Deutsche Bank Charged By Italy For Market Manipulation, Creating False Accounts

One day after Deutsche Bank stock soared from all time lows, on the back of what so far appears to have been a fabricated report sourced by AFP which relied on Twitter to "inform it" that the DOJ would reduce its RMBS settlement with the German Lender, today Bloomberg reported that Deutsche Bank and six of its managers were charged in Milan for colluding to falsify the accounts of Italy’s third-biggest bank and manipulate the market.

This Is How Much Liquidity Deutsche Bank Has At This Moment, And What Happens Next

Following today's Deutsche Bank fireworks, Goldman reports that "crisis” questions are being asked: “is there risk of a financial crisis re-run” and “can a large European bank face a liquidity event”? To answer these questions we look at the total liquidity accessible to Deutsche Bank, and what are the options facing the bank next.

Not Even An OPEC Deal Will Stop Oil Going Lower, Goldman Warns

Continuing to pile on the bearish oil case, Goldman warns today that not even an OPEC deal would stop oil going lower, adding that "we remain sceptical of its impact. For one, our production forecast continues to reflect a seasonal Saudi production decline into year-end, with no growth elsewhere. Second, even with this OPEC help, our updated oil supply-demand forecast now points to a renewed build in inventories in 4Q 2016 vs. a forecast for a draw only last month.

Frontrunning: September 28

  • Stocks Rally as Deutsche Bank Slump Ends, Oil Gains Before Talks (BBG)
  • German government prepare Deutsche Bank rescue plan (Reuters)
  • German financial watchdog not working on emergency plan for Deutsche Bank (Reuters)
  • Saudi Arabia Signals Openness to Future Oil Compromise With Iran (BBG)
  • Will Congressional Face-off Over Flint Lead to a Government Shutdown? (NBC)
  • Shimon Peres, Israel's last founding father, dies at 93 (Reuters)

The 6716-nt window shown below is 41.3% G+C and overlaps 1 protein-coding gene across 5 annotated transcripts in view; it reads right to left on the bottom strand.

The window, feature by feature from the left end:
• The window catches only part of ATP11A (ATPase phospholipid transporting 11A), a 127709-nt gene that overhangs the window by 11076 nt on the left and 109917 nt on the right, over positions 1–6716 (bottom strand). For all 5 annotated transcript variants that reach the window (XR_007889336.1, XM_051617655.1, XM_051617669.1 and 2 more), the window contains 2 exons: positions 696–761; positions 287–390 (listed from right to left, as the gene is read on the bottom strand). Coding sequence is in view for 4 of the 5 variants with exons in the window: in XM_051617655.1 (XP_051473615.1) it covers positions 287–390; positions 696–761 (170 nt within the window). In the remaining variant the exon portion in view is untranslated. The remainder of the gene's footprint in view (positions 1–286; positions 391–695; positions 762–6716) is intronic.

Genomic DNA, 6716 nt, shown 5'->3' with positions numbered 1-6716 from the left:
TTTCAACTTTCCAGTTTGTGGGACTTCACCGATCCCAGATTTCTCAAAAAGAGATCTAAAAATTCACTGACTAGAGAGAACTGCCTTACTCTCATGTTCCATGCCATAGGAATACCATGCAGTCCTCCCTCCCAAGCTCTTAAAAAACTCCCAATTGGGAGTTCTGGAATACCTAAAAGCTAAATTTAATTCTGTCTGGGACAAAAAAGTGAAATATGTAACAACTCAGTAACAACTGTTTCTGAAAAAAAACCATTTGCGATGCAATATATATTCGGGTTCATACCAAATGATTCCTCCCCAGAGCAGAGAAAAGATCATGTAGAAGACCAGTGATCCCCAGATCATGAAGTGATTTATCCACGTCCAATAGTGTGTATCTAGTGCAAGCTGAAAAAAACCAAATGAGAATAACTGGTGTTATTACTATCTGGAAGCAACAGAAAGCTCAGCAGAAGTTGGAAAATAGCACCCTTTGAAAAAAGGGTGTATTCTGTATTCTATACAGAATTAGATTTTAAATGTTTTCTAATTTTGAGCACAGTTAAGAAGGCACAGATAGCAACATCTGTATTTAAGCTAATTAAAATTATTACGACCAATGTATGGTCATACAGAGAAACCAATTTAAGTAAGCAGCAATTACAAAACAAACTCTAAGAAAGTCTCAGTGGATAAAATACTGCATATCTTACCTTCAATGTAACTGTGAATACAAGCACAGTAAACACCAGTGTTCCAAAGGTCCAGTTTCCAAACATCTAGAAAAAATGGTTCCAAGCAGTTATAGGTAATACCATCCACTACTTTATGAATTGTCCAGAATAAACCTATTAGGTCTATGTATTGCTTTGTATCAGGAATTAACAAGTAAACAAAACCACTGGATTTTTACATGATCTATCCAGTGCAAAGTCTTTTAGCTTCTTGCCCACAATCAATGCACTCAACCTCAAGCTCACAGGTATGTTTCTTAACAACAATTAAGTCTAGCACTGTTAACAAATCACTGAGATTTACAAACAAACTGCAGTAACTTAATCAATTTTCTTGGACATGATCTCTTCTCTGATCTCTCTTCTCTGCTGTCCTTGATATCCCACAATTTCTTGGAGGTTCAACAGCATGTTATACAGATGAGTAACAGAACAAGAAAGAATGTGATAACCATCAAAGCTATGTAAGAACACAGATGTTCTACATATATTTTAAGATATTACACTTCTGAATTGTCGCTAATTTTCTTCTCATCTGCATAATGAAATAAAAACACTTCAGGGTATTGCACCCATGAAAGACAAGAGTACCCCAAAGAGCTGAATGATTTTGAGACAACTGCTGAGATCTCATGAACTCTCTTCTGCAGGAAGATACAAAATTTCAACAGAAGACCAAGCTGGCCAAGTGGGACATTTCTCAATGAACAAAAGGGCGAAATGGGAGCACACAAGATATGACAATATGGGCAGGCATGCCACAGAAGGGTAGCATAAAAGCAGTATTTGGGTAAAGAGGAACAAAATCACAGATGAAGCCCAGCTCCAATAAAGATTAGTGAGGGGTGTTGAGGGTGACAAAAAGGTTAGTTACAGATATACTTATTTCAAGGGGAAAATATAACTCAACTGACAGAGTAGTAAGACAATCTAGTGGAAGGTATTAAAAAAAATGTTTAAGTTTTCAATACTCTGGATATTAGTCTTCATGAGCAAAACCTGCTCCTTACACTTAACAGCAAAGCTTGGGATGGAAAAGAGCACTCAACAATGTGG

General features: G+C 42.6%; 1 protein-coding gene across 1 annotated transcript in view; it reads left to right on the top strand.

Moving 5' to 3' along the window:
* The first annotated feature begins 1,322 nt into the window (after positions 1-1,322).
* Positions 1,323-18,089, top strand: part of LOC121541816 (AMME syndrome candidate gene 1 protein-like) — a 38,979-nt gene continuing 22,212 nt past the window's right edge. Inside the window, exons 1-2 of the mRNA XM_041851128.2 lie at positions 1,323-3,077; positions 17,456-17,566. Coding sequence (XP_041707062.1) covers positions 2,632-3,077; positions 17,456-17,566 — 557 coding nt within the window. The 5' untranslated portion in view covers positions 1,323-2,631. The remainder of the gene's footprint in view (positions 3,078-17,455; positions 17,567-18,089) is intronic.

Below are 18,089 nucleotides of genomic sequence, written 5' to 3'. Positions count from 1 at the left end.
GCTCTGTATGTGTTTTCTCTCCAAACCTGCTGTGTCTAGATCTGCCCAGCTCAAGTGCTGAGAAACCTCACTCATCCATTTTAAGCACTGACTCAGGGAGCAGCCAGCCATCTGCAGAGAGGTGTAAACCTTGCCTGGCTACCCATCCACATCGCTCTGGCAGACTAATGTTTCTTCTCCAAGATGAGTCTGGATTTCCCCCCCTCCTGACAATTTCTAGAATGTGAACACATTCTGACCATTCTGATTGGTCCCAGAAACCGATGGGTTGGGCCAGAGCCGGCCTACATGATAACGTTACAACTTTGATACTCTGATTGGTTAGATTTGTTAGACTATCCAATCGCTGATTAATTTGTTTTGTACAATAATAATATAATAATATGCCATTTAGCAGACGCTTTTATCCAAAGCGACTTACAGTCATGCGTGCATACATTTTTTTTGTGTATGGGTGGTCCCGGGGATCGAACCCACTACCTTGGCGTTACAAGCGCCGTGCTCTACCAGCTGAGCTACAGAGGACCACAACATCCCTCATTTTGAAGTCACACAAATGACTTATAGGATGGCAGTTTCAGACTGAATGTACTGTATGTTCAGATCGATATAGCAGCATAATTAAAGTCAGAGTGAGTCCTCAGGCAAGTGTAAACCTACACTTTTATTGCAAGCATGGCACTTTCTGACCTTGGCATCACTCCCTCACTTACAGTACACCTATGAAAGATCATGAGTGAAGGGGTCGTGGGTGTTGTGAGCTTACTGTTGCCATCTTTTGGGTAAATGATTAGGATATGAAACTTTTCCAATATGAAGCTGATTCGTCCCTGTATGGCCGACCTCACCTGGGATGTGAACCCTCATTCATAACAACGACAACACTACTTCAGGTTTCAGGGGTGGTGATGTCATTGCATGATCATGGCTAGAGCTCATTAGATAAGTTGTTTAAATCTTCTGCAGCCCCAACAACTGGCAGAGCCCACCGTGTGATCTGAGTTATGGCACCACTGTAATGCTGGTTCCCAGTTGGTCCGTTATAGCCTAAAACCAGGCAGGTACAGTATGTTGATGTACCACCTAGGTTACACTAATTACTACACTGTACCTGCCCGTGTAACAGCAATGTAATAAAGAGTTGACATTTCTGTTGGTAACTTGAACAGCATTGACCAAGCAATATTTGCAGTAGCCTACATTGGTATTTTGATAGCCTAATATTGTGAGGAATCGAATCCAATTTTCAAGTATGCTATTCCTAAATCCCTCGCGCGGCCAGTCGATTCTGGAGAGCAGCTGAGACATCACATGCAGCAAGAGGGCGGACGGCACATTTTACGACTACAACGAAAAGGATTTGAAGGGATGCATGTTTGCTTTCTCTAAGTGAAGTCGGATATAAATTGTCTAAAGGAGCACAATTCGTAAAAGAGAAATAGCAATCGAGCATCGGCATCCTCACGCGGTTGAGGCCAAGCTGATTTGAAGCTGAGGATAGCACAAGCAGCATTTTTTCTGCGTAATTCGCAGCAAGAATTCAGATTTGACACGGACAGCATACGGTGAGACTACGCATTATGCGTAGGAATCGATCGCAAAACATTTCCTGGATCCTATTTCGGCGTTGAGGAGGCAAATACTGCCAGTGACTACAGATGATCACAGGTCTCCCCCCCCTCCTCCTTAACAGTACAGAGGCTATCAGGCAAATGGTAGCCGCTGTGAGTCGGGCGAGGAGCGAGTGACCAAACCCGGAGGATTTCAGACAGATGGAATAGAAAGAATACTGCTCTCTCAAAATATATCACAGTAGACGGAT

Global Stocks Tumble, US Futures Slide On Deutsche Bank Fears, Central Bank And Commodity Concerns

While today's biggest event for both markets and politics will be tonight's highly anticipated first presidential debate between Trump and Hillary, markets are waking up to some early turmoil in both Asia and Europe, with declines in banks and energy producers dragging down stock-markets around the world, pushing investors to once again seek the safety of government bonds and the yen.

The Status Quo vs. Donald Trump

"...the corrupt status quo of both useless political parties are making a huge calculated error by coming together so publicly against Trump. By rallying so aggressively and passionately around Hillary Clinton, the worst of the worst from America’s oligarchy have succeeded in the impossible. They have made a billionaire reality tv star look like a counter culture iconoclast."

What Wall Street Expects From The ECB, And How Will The Market React

With the ECB running dangerously low on bonds to monetize even as its QE program has failed to spur inflation, Mario Draghi may have no choice but to unveil drastic changes to the central bank's QE programm tomorrow. Here are the options available to the central banker, and some ideas of how markets may react.

Bank of America "Thinks The Unthinkable"

"The unthinkable: BB yields about to become negative. Such has been Draghi’s influence across the whole credit market that we are close to seeing our first negative yielding BB-rated bond. But if debt costs for speculative grade companies become “inverted”, then the economics of LBOs will be transformed, and the quality of the assets they are buying will become secondary. We see a growing risk that another private equity cycle emerges in Europe."

Putin Joins "OPEC Headline" Fray, Pushes For Oil Production Freeze, Iran Exemption

Overnight the debate over the fate of the OPEC oil production got a new and unexpected entrant when Russian president, Vladimir Putin said he’d like OPEC and Russia to reach a deal to freeze supply and expects the dispute over Iran’s participation can be resolved. Putin sided with Iran saying that oil producers recognize that the middle-eastern nation, which has mostly restored the output halted during three years of trade restrictions, deserves to complete its return to world markets